Horticulture Tips

Tim Baker, MU Extension Horticulture Specialist
102 N. Main, Suite 1, Gallatin, MO 64640
660-663-3232, bakert@missouri.edu

Here’s a Horticulture Tip from University of Missouri Extension:

If you decide to move a tree or shrub, do it the professional way.  Dig a large root ball, and wrap it in a piece of burlap.  Tie it securely and move the balled and burlapped plant to its new location.  Be sure to remove the burlap before planting.  Be sure to water the tree well for the first year, especially if it’s dry.

Horticulture Tip for the week of October 7-13, 2018
Title: “Climbing Roses”

If your climbing roses are in an exposed location, give them a little help this winter, by tying them securely with broad strips of rags to the trellis.  This will keep them firmly in place when those winter winds come, and help prevent damage to the bark. For more information on rose care, contact your local Extension Center.

Horticulture Tip for the week of October 14-20, 2018
Title: “Liming Lawns”

This is a good time of year to get a soil test for your lawn, to see if it needs lime or not.  It has been found that lawns grown on acidic soils are more subject to winter kill, more prone to injury from chemical applications, and generally less reliable under stress.  To prevent these kinds of problems, test your soil regularly and add lime when it’s needed.

Horticulture Tip for the week of October 21-27, 2018
Title: “Fall Cleanup for Vegetable Gardens”

When cleaning up your vegetable garden for the winter, don’t forget to remove those weeds.  Many disease-causing viruses overwinter in the roots of perennial weeds.  Tobacco mosaic virus, for example, overwinters in the roots of ground cherry, horse nettle, jimson weed, nightshade, and bittersweet.  If those weeds are carrying the virus, and are left in place, they may infect your new garden next year.

Horticulture Tip for the week of October 28 to November 3, 2018
Title: “Fall Cleanup for Orchards”

When cleaning up around the orchard this fall, be sure to remove and destroy all fallen fruit, branches, and leaves.  Leaving these on the ground will provide a good place to overwinter insect pests and disease organisms.  You’ll get a head start on disease and insect control for next year if you take a little extra time to remove them now.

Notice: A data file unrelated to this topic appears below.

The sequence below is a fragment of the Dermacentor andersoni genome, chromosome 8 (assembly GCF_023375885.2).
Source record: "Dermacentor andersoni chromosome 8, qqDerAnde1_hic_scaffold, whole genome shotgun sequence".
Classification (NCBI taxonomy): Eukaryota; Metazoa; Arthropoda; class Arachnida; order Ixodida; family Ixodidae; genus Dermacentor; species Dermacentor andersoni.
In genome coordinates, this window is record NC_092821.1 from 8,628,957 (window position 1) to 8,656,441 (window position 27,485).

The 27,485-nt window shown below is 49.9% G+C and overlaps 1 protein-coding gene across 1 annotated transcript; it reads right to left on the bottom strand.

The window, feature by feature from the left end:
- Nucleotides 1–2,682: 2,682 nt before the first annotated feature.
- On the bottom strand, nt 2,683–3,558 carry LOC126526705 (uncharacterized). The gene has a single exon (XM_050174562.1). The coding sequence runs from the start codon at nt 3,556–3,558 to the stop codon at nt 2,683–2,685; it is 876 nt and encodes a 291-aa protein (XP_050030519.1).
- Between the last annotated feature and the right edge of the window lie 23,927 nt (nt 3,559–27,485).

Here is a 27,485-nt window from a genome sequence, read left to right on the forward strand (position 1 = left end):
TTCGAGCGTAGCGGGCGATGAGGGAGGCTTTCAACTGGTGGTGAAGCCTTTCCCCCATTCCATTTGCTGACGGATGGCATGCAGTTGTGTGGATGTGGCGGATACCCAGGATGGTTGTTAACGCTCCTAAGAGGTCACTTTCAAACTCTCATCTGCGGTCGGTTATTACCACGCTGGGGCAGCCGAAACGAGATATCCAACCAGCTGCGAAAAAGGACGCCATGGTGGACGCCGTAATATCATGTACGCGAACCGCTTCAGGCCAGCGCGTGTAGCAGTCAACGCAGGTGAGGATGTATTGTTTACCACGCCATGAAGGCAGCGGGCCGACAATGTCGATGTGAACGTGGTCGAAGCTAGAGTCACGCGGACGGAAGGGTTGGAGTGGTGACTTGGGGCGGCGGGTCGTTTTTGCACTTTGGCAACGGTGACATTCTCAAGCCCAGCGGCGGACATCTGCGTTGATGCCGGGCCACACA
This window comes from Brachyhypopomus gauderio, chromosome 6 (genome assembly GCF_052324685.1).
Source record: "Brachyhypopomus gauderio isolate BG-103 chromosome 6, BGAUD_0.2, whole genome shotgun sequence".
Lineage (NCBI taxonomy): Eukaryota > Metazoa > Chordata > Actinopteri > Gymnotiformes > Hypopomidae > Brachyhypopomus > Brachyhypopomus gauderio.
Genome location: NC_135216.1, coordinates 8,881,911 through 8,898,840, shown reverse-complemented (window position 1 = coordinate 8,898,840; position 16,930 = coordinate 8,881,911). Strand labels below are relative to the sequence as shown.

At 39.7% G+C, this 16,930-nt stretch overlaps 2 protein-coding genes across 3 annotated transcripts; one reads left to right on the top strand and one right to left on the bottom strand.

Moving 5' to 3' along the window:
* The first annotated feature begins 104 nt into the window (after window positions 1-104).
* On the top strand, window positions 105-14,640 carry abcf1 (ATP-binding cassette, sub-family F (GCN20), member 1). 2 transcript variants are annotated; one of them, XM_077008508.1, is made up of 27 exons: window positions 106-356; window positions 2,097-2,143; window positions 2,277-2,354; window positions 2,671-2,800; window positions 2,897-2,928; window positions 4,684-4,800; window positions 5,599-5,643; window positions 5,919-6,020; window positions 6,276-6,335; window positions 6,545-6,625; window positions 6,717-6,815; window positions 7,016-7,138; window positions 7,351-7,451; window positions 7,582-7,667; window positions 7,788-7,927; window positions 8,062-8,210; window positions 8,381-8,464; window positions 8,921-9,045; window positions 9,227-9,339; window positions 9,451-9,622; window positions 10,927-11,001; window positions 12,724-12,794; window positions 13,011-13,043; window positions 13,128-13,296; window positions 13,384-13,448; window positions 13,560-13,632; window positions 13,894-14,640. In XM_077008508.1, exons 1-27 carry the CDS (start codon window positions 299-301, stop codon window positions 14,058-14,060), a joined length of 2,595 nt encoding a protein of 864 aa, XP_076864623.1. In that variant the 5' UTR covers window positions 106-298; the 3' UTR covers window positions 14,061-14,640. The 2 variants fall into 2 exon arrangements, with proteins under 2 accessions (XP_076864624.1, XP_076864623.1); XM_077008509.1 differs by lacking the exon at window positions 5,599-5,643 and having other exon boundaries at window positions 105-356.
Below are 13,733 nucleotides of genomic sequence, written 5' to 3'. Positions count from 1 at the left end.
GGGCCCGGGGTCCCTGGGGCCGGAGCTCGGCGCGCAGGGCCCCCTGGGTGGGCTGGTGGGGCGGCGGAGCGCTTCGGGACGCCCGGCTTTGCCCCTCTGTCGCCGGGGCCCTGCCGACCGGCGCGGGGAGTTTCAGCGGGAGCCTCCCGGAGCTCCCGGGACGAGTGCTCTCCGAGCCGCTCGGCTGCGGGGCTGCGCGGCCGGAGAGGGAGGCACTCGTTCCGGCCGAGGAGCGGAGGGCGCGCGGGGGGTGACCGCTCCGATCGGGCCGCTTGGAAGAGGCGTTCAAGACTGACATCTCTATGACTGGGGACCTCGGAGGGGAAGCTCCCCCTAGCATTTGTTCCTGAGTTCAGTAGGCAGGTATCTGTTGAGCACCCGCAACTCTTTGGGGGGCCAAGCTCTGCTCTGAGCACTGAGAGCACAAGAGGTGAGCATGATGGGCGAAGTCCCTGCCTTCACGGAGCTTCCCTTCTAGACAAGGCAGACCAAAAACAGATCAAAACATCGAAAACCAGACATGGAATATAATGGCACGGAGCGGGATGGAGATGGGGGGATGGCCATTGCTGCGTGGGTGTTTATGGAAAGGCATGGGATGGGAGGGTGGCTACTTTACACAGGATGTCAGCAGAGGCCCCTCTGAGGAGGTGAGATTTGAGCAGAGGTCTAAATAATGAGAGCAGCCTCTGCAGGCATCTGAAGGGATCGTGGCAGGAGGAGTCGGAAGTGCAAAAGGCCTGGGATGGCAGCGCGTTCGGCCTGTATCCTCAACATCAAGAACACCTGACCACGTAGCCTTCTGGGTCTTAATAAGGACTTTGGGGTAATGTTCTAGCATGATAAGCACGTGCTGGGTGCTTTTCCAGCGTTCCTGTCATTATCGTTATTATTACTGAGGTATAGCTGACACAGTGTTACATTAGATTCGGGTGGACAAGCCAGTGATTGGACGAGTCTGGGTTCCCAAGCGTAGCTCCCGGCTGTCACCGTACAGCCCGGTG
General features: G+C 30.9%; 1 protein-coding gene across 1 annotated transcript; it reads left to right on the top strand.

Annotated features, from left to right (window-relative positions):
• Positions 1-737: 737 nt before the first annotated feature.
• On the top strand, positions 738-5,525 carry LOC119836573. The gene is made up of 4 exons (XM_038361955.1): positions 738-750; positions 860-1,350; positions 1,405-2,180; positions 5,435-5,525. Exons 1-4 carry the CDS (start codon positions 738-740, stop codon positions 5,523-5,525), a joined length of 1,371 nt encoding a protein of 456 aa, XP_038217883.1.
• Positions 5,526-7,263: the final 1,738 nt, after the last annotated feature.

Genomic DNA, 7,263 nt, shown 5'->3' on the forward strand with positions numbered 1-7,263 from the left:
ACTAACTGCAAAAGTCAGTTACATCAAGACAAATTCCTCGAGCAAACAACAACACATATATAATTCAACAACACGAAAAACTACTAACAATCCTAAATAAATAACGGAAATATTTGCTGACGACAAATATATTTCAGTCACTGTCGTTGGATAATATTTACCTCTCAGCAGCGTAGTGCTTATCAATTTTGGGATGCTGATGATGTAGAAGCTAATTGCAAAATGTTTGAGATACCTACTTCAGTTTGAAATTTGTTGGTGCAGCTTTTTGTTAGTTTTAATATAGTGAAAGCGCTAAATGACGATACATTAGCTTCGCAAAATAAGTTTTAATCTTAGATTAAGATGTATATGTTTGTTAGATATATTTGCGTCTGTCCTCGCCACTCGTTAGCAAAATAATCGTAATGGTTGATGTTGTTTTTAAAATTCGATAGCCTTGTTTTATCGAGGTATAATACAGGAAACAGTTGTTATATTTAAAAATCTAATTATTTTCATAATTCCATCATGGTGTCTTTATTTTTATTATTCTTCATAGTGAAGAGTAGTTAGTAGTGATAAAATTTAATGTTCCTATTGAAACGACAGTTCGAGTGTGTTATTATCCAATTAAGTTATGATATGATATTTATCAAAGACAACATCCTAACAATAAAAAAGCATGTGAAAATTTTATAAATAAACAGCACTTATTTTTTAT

Horticulture Tip for the week of November 4-10, 2018
Title: “Guy Wires”

If you have a tree which is supported by a guy wire, remember to check this fall to make sure that the hose section which protects the tree from the wire is still in place.  Winter winds will be causing a lot of tree movement, and unprotected wire could cause a lot of damage to your tree.  You may also want to check the position of the wire, in case in needs to be placed differently to avoid damage.

Horticulture Tip for the week of November 11-17, 2018
Title: “Tree Trunk Protection”

Young trees with smooth bark are especially subject to winter injury due to fluctuating temperatures and strong sunshine.  To protect your tree, wrap it with a commercial tree wrap, burlap strips, or simply paint the trunk with an inexpensive white latex paint.  Be sure it’s a latex paint.  And if you wrap the tree with burlap, be sure to untie it next spring when growth resumes.

Horticulture Tip for the week of November 18-24, 2018
Title: “Earthworms”

Earthworms are great for breaking down organic matter in your soil to provide nutrients, but soon they will start digging deeper in the soil to avoid freezing temperatures.  If you would like to encourage them to remain higher in your soil, use mulch to prevent deep freezing.  If you would rather they work deeper, and aerate subsoil layers, remove your mulches.

Horticulture Tip for the week of November 25 to December 1, 2018
Title: “Mango Trees”

Looking for an interesting houseplant?  Try a mango tree.  After purchasing your mango fruit from the store, remove the seed, and let it dry overnight.  Then gently pry open the husk surrounding the seed.  Place the seed in a plastic bag surrounded by damp peat moss.  It should germinate within two or three weeks, to provide you a slow-growing, leathery-leaved tree.

This has been Tim Baker, with a Horticulture Tip from University of Missouri Extension.